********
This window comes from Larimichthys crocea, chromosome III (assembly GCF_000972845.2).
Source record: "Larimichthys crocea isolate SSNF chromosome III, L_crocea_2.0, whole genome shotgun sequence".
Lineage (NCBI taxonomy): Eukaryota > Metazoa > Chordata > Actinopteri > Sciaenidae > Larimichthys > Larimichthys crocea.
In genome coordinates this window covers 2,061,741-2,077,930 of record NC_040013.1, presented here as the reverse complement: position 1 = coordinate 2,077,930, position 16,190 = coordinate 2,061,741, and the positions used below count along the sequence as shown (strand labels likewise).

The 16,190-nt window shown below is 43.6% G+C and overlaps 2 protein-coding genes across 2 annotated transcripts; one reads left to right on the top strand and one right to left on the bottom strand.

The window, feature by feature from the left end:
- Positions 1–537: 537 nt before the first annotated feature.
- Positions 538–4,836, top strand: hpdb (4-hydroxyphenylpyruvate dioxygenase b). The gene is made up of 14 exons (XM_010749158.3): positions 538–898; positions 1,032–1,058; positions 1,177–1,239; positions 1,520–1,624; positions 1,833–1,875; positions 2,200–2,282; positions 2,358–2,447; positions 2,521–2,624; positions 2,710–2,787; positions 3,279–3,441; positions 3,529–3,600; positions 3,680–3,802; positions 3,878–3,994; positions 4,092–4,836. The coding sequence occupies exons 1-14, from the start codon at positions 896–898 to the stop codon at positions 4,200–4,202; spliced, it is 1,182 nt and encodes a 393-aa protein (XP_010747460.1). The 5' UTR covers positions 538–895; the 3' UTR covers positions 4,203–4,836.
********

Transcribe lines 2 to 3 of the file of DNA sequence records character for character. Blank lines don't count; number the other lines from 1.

Source record: "Larimichthys crocea isolate SSNF chromosome III, L_crocea_2.0, whole genome shotgun sequence".
Lineage (NCBI taxonomy): Eukaryota > Metazoa > Chordata > Actinopteri > Sciaenidae > Larimichthys > Larimichthys crocea.